Friday, 9 May 2014

INTRODUCING HTML5 STORAGE

HTML5 STORAGE SUPPORT

IE                      8.0+      
FIREFOX             3.5+       
SAFARI CHROME  4.0+         
OPERA               4.0+       
IPHONE              10.5+     
ANDROID            2.0+       

From your JavaScript code, you’ll access HTML5 Storage through the localStorage object on the global window object. Before you can use it, you should detect whether the browser supports it.
 check for HTML5 Storage
function supports_html5_storage() {
  try {
    return 'localStorage' in window && window['localStorage'] !== null;
  } catch (e) {
    return false;
  }
}
Instead of writing this function yourself, you can use Modernizr to detect support for HTML5 Storage.

if (Modernizr.localstorage) {
  // window.localStorage is available!
} else {
  // no native support for HTML5 storage :(
  // maybe try dojox.storage or a third-party solution
}
USING HTML5 STORAGE
HTML5 Storage is based on named key/value pairs. You store data based on a named key, then you can retrieve that data with the same key. The named key is a string. The data can be any type supported by JavaScript, including strings, Booleans, integers, or floats. However, the data is actually stored as a string. If you are storing and retrieving anything other than strings, you will need to use functions like parseInt() or parseFloat() to coerce your retrieved data into the expected JavaScript datatype.
interface Storage {
  getter any getItem(in DOMString key);
  setter creator void setItem(in DOMString key, in any data);
};
Calling setItem() with a named key that already exists will silently overwrite the previous value. Calling getItem() with a non-existent key will return null rather than throw an exception.
Like other JavaScript objects, you can treat the localStorage object as an associative array. Instead of using the getItem() and setItem() methods, you can simply use square brackets. For example, this snippet of code:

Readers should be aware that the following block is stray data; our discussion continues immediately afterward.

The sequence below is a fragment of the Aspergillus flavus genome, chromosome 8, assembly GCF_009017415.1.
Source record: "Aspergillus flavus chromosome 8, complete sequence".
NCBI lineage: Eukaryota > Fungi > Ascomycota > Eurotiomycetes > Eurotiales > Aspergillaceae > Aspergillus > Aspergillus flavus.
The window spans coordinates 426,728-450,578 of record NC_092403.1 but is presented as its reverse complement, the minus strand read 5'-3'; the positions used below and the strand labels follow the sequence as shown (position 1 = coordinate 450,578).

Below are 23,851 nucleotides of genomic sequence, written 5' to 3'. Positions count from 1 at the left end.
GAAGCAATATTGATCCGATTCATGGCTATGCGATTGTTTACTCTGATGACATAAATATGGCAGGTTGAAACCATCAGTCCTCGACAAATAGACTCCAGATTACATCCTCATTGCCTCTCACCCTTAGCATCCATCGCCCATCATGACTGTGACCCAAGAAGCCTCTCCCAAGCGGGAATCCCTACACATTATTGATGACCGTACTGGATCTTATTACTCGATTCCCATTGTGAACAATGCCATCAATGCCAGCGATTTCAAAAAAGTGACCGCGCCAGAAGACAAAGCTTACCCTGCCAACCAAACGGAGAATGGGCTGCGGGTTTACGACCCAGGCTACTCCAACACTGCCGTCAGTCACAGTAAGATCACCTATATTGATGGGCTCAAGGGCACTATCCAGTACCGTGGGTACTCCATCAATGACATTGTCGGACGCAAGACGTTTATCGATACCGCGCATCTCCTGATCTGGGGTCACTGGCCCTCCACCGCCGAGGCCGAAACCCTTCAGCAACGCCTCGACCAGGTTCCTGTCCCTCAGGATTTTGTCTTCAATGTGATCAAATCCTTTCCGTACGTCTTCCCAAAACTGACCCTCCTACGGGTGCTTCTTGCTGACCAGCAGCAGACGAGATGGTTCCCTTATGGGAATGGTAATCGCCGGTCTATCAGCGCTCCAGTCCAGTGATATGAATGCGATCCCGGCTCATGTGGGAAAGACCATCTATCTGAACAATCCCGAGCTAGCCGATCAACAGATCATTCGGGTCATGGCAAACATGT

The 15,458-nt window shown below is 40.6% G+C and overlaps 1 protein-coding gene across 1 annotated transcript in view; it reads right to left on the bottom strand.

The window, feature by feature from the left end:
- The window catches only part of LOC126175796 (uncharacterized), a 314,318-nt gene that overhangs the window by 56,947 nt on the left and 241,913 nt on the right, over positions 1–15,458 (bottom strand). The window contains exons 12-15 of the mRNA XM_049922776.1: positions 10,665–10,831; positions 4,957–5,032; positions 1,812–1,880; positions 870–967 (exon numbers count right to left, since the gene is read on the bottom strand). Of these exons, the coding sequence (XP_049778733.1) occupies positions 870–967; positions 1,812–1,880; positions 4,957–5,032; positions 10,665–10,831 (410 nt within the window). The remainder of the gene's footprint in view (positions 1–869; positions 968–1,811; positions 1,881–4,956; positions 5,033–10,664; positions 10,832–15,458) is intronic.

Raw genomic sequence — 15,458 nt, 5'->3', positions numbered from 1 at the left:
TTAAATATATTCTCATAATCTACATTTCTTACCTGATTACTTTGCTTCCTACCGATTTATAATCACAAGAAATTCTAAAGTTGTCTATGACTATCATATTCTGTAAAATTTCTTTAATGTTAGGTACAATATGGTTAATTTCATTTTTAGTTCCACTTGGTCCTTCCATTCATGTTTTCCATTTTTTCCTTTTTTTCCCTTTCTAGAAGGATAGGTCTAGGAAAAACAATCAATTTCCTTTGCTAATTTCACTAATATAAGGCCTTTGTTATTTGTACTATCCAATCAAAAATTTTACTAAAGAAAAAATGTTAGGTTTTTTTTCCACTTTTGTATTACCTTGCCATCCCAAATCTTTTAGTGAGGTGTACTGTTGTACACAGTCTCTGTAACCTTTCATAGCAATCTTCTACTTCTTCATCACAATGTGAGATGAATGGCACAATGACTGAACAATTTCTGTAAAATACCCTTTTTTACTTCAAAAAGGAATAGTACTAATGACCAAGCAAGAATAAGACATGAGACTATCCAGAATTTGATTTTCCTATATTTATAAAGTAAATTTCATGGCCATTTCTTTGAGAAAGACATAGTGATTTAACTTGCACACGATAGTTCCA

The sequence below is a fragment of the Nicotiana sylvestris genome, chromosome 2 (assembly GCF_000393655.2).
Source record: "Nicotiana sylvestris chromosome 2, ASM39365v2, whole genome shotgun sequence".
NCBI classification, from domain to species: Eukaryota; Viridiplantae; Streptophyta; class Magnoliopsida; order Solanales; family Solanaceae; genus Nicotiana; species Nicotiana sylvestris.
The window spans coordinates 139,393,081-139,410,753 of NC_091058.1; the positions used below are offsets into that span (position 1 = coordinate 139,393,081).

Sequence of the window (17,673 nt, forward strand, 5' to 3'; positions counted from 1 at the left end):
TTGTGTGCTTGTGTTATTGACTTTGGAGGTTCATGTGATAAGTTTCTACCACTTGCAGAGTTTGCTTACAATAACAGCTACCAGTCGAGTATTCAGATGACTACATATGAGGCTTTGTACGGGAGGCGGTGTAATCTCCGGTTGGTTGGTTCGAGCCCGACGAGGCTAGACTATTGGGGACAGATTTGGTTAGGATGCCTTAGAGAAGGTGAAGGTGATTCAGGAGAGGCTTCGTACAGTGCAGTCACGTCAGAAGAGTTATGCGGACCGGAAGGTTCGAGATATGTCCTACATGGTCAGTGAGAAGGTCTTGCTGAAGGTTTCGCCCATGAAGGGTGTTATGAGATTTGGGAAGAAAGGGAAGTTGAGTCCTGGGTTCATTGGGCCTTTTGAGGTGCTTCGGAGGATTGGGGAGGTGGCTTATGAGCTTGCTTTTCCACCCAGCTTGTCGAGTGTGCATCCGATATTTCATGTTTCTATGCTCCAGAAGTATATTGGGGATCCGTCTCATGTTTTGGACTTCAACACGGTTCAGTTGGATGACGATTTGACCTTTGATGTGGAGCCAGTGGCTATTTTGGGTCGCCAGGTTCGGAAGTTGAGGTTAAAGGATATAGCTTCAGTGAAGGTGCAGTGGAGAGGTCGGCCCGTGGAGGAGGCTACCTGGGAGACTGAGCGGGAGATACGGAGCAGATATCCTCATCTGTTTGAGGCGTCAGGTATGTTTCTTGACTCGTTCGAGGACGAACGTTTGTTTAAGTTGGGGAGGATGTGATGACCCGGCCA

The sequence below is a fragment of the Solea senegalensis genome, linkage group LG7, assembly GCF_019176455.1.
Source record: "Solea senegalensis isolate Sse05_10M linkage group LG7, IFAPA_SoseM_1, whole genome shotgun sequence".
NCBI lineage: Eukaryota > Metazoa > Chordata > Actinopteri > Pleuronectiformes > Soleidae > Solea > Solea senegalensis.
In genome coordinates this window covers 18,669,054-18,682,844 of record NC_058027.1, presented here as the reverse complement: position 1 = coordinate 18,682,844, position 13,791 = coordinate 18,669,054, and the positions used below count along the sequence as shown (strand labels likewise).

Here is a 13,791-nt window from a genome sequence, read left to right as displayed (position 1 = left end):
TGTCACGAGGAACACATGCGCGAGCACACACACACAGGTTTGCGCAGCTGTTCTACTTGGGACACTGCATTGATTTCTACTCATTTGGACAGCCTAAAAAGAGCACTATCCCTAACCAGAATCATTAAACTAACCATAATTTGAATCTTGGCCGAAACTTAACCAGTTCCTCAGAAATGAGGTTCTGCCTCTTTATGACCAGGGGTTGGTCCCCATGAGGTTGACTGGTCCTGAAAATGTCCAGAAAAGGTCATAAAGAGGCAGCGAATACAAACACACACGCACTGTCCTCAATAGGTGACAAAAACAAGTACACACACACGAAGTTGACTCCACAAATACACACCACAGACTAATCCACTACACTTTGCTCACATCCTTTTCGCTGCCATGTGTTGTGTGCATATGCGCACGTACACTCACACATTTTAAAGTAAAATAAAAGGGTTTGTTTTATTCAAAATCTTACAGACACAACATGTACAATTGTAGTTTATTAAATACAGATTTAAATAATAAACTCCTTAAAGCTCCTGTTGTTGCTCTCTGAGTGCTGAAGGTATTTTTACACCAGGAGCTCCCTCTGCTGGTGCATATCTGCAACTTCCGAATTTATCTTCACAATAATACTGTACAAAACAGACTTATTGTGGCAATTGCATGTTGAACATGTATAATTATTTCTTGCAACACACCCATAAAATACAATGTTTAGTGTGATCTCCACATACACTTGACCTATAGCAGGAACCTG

var foo = localStorage.getItem("bar");
// ...
localStorage.setItem("bar", foo);
…could be rewritten to use square bracket syntax instead:

var foo = localStorage["bar"];
// ...
localStorage["bar"] = foo;
There are also methods for removing the value for a given named key, and clearing the entire storage area (that is, deleting all the keys and values at once).
interface Storage {
  deleter void removeItem(in DOMString key);
  void clear();
};
Calling removeItem() with a non-existent key will do nothing.
Finally, there is a property to get the total number of values in the storage area, and to iterate through all of the keys by index (to get the name of each key).
interface Storage {
  readonly attribute unsigned long length;
  getter DOMString key(in unsigned long index);
};
If you call key() with an index that is not between 0–(length-1), the function will return null.

TRACKING CHANGES TO THE HTML5 STORAGE AREA
If you want to keep track programmatically of when the storage area changes, you can trap the storage event. The storage event is fired on the window object whenever setItem(), removeItem(), or clear() is called and actually changes something. For example, if you set an item to its existing value or call clear() when there are no named keys, the storage event will not fire, because nothing actually changed in the storage area.